was named from the famous landowner and furnaceman, James B. Mosgrove, who built the Pine Creek furnace. The station is now merely a crossing of the Pennsylvania and Buffalo, Rochester & Pittsburgh railroads, and is a small village of twenty or more houses, a hotel and the store and post office, kept by W. H. Moore. Dr. McGivern resides here and has an extensive practice through the surrounding country.
James A. Lowery opened a store near the mouth of Pine Creek in 1852. The Brattonville postoffice, of which he was postmaster, was established here in the autumn of 1852, so named after Miss Jane Bratton Brown, daughter of the vendee of this purpart. It was removed to the "Barton Bend House," on the Hutchinson land, in 1855, and was discontinued in 1857.
The Pine Creek station on the Allegheny Valley railroad, which was extended to this point in the winter of 1866, and the junction of Brown & Mosgrove's narrow gauge railroad were located here. The "Peart's Eddy" postoffice was removed hither and the second "Brattonville" one was established Dec. 8, 1870, James Hull being the first postmaster.
Near the mouth of the Cowanshannock are the works of the Cowanshannock Brick & Manufacturing Company, with twenty kilns and a capacity of fifty thousand firebrick per day. They operate their own mines and have their own gas wells for the burning of the brick.
The old Reynolds clay quarries at Wickboro are now leased to the National Refractories Company, who have a brick works at West Apollo, Westmoreland county.
The first schoolhouse in this township was built on his farm by Anthony Schrecongost in 1853. It was near the Pine Creek Baptist church. Another was built some years later on Cowanshannock creek, in the lower end of the township.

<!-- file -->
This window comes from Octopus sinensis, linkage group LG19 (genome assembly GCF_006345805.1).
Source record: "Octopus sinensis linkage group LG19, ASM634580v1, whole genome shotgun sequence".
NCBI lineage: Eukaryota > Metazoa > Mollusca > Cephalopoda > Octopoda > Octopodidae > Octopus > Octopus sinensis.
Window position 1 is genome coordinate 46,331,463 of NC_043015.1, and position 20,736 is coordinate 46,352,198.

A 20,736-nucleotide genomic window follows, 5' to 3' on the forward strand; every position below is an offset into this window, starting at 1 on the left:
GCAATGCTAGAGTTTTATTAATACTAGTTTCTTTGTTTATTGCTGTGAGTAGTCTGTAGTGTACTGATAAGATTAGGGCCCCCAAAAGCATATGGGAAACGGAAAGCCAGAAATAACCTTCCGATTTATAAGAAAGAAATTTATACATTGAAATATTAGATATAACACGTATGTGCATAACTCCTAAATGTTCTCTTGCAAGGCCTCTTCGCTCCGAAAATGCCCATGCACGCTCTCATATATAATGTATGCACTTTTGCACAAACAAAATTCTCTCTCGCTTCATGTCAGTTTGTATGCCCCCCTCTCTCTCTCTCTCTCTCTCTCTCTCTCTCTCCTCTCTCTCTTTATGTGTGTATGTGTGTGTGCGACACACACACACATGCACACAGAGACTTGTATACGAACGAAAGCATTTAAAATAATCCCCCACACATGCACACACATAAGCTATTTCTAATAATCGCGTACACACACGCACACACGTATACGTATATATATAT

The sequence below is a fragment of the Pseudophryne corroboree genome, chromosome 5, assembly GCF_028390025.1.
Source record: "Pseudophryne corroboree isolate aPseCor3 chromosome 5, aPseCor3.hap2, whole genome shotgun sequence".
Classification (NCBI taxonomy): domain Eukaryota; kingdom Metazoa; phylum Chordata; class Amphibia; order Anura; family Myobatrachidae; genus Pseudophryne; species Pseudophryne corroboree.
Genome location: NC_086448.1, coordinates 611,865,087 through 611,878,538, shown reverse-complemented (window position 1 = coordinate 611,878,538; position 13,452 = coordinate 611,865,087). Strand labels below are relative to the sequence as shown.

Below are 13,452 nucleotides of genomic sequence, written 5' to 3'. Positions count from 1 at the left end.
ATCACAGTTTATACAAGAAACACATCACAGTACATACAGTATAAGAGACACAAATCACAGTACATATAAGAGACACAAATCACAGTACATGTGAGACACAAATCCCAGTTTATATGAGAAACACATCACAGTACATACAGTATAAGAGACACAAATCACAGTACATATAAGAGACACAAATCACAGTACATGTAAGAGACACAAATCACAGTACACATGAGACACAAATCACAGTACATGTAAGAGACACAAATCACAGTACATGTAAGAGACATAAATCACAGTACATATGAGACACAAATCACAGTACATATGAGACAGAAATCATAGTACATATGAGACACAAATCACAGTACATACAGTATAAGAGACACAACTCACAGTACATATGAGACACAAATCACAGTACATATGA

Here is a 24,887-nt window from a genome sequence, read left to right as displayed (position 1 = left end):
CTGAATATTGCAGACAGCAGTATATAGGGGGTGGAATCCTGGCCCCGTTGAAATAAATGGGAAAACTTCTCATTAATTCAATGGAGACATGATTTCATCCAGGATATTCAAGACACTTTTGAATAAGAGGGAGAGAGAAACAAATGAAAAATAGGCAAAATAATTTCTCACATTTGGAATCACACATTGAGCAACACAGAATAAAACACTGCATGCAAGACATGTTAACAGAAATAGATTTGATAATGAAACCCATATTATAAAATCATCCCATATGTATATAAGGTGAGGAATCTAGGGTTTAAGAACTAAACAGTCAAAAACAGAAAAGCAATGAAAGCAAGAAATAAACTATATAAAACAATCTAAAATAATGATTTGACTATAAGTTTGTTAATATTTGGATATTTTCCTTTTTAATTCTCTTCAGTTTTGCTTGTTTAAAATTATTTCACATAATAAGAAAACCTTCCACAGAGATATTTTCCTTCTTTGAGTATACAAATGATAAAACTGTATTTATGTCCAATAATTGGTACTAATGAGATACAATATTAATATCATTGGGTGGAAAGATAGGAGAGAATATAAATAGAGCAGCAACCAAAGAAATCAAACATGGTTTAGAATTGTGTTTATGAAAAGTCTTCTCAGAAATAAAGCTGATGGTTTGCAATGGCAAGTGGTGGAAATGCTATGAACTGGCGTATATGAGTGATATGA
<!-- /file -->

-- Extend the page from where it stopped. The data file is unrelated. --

By referring to the sketch of Valley township an estimate of the number of schools, scholars, teachers, and cost of operation previous to the division of these two townships can be made.
In 1913 the number of schools was 6; months taught, 7; male teachers, 1; female teachers, 5; average salaries, male, $50; female, $50; male scholars, 175; female scholars, 151; average attendance, 205; cost per month of each scholar, $2.81; amount tax levied, $3,236.39; received from State, $1,754.90; from other sources, $3,184.29; value of schoolhouses, $18,500; teachers' wages, $2,100; other expenses, $2,755.19.
The school directors for that year were: John Flenner, president; James L. Lucke, secretary; C. A. Adams, treasurer; W. H. Moore, G. W. Steffey.
The first census taken of Rayburn township was that of 1900, which gave the population as 1,882. That of 1910 showed a reduction to 1,384.
The assessment returns for 1913 show: number of acres, timber, 1,580, clear, 5,874, valued at $161,774; houses and lots, 340, value, $56.445, average, $166.01; horses, 116, value, $4,165, average, $35.90; cows, 164, value, $2,347, average, $14.31; taxable occupations, 427, amount, $8,865; total valuation, $296,920. Money at interest, $49,854.98.
Attention is directed to the sketch of Valley township for a report on the geological formation of Rayburn.
The loftiest spot in the township is situated betwen Hays' run and Cowanshannock creek, near the Allegheny, and is 1,405 feet above the sea.
Source: Page(s) 211-230, Armstrong County, Pa., Her People, Past and Present, J. H. Beers & Co., 19114.
Transcribed July 1998 by James R. Hindman for the Armstrong County Smith Project.
Contributed by James R. Hindman for use by the Armstrong County Genealogy Project (http://www.pa-roots.com/armstrong/)